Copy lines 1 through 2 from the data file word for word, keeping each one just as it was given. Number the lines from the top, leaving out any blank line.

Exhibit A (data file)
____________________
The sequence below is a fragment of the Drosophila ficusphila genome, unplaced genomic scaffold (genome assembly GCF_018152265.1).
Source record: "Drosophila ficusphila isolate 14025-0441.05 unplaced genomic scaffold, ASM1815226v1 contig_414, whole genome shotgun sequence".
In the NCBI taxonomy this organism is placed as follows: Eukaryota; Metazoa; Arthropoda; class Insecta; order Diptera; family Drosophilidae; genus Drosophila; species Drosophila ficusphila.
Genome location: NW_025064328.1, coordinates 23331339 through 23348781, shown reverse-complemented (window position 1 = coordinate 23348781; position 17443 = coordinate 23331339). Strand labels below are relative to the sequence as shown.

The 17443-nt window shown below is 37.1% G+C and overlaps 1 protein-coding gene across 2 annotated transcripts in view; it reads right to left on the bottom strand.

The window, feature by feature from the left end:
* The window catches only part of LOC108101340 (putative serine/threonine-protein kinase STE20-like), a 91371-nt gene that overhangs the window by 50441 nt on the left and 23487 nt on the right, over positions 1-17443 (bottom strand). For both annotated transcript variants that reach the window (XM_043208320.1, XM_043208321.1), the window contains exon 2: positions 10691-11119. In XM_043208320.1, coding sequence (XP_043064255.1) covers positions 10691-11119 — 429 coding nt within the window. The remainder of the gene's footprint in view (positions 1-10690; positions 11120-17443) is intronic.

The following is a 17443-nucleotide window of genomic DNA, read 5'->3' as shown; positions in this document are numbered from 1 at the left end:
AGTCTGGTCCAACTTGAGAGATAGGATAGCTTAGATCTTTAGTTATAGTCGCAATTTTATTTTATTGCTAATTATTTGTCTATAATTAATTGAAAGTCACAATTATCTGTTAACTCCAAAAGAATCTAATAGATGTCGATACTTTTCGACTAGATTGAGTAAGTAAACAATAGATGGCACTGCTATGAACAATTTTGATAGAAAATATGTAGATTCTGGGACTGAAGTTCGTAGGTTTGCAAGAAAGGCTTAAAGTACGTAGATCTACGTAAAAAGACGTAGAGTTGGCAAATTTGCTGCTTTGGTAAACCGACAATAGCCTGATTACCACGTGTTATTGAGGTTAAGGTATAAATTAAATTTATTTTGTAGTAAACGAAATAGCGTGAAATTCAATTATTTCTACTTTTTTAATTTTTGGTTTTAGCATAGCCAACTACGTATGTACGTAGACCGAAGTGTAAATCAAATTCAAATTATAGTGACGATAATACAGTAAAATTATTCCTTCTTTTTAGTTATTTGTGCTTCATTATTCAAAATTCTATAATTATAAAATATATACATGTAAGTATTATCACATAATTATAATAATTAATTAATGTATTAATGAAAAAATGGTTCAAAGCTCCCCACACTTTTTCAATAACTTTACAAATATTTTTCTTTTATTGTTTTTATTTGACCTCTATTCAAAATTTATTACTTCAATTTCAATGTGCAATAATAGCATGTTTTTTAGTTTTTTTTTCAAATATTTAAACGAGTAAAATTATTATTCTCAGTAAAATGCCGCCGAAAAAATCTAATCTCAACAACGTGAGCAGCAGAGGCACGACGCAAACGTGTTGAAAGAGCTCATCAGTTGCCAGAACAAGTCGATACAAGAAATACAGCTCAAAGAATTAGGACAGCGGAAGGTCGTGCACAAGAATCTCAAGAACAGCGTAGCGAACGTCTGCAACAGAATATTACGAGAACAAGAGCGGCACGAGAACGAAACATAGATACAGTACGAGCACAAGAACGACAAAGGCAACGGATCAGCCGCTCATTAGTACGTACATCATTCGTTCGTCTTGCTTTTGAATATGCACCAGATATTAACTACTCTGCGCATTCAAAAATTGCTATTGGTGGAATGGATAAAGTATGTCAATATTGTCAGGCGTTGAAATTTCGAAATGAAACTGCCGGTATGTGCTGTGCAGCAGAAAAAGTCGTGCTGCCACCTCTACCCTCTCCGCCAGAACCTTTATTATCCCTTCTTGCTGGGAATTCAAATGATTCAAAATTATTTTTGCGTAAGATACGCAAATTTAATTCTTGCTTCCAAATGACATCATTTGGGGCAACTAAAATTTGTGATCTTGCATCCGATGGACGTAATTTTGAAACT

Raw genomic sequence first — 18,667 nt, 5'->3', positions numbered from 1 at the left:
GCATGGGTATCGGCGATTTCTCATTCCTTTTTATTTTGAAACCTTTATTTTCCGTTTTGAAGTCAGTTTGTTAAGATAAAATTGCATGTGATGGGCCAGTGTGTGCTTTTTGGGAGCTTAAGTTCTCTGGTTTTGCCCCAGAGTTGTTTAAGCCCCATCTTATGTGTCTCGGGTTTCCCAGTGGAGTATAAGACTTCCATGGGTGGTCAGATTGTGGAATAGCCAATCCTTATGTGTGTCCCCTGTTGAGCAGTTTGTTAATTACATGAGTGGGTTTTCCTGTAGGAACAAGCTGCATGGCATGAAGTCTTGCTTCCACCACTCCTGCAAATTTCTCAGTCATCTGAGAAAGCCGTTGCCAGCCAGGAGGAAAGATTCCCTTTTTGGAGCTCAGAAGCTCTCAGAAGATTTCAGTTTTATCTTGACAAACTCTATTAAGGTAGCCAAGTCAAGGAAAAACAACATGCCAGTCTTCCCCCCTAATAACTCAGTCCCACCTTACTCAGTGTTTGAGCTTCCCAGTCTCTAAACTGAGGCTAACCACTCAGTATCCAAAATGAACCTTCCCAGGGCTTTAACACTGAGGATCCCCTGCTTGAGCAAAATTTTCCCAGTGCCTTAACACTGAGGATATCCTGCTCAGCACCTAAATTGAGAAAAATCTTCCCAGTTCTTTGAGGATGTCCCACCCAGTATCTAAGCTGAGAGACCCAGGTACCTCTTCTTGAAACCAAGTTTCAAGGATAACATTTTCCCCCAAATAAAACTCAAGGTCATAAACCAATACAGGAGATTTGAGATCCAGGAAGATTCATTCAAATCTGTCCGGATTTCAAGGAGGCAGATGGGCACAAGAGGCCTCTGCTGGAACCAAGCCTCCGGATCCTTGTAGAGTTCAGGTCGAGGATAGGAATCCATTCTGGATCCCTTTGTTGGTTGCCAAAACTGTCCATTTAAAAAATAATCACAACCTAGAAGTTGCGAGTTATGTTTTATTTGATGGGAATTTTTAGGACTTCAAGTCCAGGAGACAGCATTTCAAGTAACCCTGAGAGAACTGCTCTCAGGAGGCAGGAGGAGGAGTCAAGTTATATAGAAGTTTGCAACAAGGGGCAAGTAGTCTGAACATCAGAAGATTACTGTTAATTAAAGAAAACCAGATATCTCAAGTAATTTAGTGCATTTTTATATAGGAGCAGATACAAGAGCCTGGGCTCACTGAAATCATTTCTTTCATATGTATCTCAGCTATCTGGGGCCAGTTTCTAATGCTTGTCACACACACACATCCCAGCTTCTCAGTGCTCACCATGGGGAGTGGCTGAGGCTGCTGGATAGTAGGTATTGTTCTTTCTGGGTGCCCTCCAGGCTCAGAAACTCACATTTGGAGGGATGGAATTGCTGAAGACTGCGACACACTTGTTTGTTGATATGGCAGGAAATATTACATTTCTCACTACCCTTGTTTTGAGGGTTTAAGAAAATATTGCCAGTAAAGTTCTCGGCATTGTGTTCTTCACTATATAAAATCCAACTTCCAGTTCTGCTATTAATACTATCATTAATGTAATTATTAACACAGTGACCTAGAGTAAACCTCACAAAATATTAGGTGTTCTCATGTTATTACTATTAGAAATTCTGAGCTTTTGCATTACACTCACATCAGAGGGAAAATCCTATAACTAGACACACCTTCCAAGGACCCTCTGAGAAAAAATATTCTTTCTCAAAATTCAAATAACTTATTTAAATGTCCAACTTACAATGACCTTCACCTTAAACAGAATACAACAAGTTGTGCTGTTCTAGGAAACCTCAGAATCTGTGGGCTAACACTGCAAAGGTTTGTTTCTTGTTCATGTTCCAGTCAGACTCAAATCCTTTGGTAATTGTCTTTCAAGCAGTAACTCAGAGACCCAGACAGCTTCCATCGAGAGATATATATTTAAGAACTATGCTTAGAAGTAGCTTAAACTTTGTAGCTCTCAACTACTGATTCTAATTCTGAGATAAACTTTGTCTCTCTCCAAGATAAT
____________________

The sequence below is a fragment of the Drosophila ficusphila genome, unplaced genomic scaffold (genome assembly GCF_018152265.1).
Source record: "Drosophila ficusphila isolate 14025-0441.05 unplaced genomic scaffold, ASM1815226v1 contig_414, whole genome shotgun sequence".